[T]he Motion Picture Association of America’s film-rating scheme “applies only to films submitted for rating. The MPAA rating system is a voluntary scheme not enforced by law; and films can be exhibited without a rating, though many theaters refuse to exhibit non-rated [...] films.”
But here’s the problem that filmmakers face: if they do not submit the film for a rating, the film may not be shown in as many theaters as the filmmakers would like. Obviously, to get as wide an audience as possible, the filmmakers will want to obtain a MPAA rating. In the case of “Bully,” which offers insight into the lives of five bullied students and teaches the audience the impact that bullying can have on the lives of children, it is important to the filmmakers that youngsters across the country have the opportunity to see this film and learn from it.
Last month, the MPAA blogged about their ‘R’ rating for “Bully”:
Bullying is a serious issue and is a subject that parents should discuss with their children. The MPAA agrees with the Weinstein Company that Bully can serve as a vehicle for such important discussions. Unfortunately, there is a misconception about the R rating of this film limiting the audience to adults. This is not true. In fact, many other R-rated movies on important topics, such as Schindler’s List, have been screened in schools and viewed by children accompanied by their parents.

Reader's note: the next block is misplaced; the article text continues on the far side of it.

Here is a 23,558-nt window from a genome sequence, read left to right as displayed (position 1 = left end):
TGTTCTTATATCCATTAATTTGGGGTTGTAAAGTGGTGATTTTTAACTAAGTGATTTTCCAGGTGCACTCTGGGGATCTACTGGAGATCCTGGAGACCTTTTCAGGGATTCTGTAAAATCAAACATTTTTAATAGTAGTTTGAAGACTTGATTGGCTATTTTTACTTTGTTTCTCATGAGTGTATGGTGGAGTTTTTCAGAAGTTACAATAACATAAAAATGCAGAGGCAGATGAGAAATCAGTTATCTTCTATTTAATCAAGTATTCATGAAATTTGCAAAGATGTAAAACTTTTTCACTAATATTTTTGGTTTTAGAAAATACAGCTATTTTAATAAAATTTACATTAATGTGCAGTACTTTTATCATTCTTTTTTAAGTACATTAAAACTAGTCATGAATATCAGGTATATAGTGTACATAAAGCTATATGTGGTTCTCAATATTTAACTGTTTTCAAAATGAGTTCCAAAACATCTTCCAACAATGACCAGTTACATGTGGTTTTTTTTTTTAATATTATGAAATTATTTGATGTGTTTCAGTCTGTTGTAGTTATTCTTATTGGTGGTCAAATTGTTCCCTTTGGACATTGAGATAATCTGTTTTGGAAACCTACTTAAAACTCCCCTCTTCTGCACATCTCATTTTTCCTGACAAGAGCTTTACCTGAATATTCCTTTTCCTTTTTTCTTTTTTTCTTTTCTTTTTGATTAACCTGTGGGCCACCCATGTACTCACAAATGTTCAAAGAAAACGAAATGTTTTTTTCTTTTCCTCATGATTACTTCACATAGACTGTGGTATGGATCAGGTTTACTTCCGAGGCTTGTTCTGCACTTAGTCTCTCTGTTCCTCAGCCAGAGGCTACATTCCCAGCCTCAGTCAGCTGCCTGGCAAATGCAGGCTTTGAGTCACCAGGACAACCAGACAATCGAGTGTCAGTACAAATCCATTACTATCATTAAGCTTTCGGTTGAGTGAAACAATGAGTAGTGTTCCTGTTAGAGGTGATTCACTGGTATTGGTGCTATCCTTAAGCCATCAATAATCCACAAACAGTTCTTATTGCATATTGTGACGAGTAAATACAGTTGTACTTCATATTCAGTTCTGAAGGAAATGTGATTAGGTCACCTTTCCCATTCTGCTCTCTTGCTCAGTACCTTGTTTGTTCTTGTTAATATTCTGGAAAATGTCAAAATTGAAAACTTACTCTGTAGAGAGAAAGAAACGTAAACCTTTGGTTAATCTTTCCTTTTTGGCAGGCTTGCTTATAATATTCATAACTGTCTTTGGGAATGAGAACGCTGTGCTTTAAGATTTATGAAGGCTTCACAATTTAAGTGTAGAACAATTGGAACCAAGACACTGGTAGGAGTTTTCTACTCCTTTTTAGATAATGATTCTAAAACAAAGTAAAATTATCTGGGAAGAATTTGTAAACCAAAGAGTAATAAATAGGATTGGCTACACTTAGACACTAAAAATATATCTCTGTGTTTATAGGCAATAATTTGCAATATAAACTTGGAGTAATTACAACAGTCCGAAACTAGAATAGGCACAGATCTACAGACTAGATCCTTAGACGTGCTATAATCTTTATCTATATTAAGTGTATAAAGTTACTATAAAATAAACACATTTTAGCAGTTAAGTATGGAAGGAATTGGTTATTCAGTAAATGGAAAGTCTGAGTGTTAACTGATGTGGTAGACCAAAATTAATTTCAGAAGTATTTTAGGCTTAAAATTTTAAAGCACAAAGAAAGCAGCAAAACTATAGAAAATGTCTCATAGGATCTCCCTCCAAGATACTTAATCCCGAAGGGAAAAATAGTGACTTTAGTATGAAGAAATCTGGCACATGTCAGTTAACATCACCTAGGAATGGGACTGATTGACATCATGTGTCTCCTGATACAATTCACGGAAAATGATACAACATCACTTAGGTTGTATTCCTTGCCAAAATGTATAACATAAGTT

The voluntary ratings system enables parents to make an informed decision about what content they allow their children to see in movies. The R rating and description of “some language” for Bully does not mean that children cannot see the film. As with any movie, parents will decide if they want their children to see Bully. School districts, similarly, handle the determination of showing movies on a case-by-case basis and have their own guidelines for parental approval.
As of this writing, Katy Butler’s petition has collected 400,000 signatures, including the signatures of 27 members of Congress, to try to get the MPAA to change its rating of “Bully” from ‘R’ to PG-13.
Some netizens have suggested that Katy Butler, Ellen Degeneres, and those who signed the petition are the bullies — since the film rating is voluntary and there is really nothing to prevent children from seeing the film if accompanied by their parents or adult guardians.
What’s your position?
Will you sign Katy Butler’s petition? If not, why not?
For more information about the “Bully” documentary, see the official website.
March 27, 2012 update: The film distributor has elected to distribute “Bully” without a rating. See here and there. As discussed in this post, the filmmakers and producers were not required to obtain a MPAA rating in order to release this film. Now, it will now be up to the movie theaters to decide whether they will screen this film. As discussed in the Los Angeles Times, some theaters have a policy of not screening unrated films.
April 6, 2012 update: The film distributor has cut out three f-bombs from the film and will be releasing a new cut to theaters. As a result, the MPAA has rated it PG-13. The distributor calls it a “victory.” I don’t see it as a “victory” at all. The MPAA stuck to its guns; and the distributor made the necessary cuts to the film in order to get the film rating down from R to PG-13.